Tuesday, September 15, 2015

My View #96 - Russian Immigrants - Destiny in History

There is a long, wavy stream of Russian history, it seems to me, that runs through my family life, from the times my mother sang those haunting lullabies to my two little brothers...

Around 1920-1924 the (Canadian) government put out notices, in papers, to encourage Europeans, especially Russians, to immigrate to Canada. As my father worked at the trains, he knew which ones were coming in on what day.
Russian immigrants to Canada, specific location unknown.

I was about 12 years old, and Charlie 10. One day Dad said, "You both come to the station on Saturday, I want to show you something." That "something" was the sight of over fifty people from Russia, getting off there. Others got off at other stations farther on. These people took the "grant of land" and money and came to live here and work. Not many were there to greet them, only those who came to pick them up. Those poor, tired people, oh. They had many cases, full of possessions, packed in woven, greyish coloured big wicker baskets, on wheel casters that moved easily. The children, all sizes, were half asleep. Then everyone was gone. In later years some of these people were our close, friendly neighbours. I had many Russian friends at high school and they got a good education. They also did beautiful sewing and embroidery. Years later, hockey came on the scene, lots of fun.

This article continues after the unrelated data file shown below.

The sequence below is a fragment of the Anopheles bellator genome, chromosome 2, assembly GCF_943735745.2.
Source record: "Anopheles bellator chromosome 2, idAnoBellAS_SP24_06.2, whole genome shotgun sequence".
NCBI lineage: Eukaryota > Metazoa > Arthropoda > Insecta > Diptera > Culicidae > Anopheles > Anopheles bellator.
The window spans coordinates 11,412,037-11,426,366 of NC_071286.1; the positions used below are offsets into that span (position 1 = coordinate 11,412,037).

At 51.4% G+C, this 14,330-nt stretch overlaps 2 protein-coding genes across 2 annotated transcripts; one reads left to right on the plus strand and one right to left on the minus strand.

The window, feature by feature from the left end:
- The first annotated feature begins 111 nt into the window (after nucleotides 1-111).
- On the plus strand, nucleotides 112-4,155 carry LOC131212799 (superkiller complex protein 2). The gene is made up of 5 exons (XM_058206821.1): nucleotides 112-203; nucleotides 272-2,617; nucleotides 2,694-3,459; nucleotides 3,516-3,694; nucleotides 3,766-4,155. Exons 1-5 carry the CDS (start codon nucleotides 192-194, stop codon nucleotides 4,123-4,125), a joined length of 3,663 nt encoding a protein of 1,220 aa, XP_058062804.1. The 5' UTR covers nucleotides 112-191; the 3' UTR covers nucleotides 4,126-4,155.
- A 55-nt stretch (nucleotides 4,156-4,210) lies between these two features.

Sidorchuck, Lapinsky, Palen, were a few names I remembered... One of the oldest Russian ladies I met in Calgary, was Ed Sidorchuck's mother, she was sweet, with her broken English, it was so very interesting to visit her in her home. Al Samek, Ron's first apprentice, was a very good Russian friend too. So I think the Russians did a good thing to come.

"Those bright laughing eyes, dreams of paradise,
We had planned to wed, now my Sonya's dead.
I can't understand why she left this land,
Now my Sonya's gone, I'm all undone,
So I weep and mourn, my Sonya now has gone."  
-(song my mother sang.)

Mom must have been very sad at that time of life. Her own Mom died just after Eddie was born, in 1917. Such a troubled world, and I remember her singing to my new baby brother, and Charles saying "put the dolly down and put me on your knee." (Mom told me this.) All this sorrow must have registered in my mind. Gran was gone, we all felt lost, I guess. But we all survived. Thank God for his love. At this time her brother, Fred Taylor, was a POW in Germany. Poor Mom, but she got over all this and was happy again.

October 29, 2007

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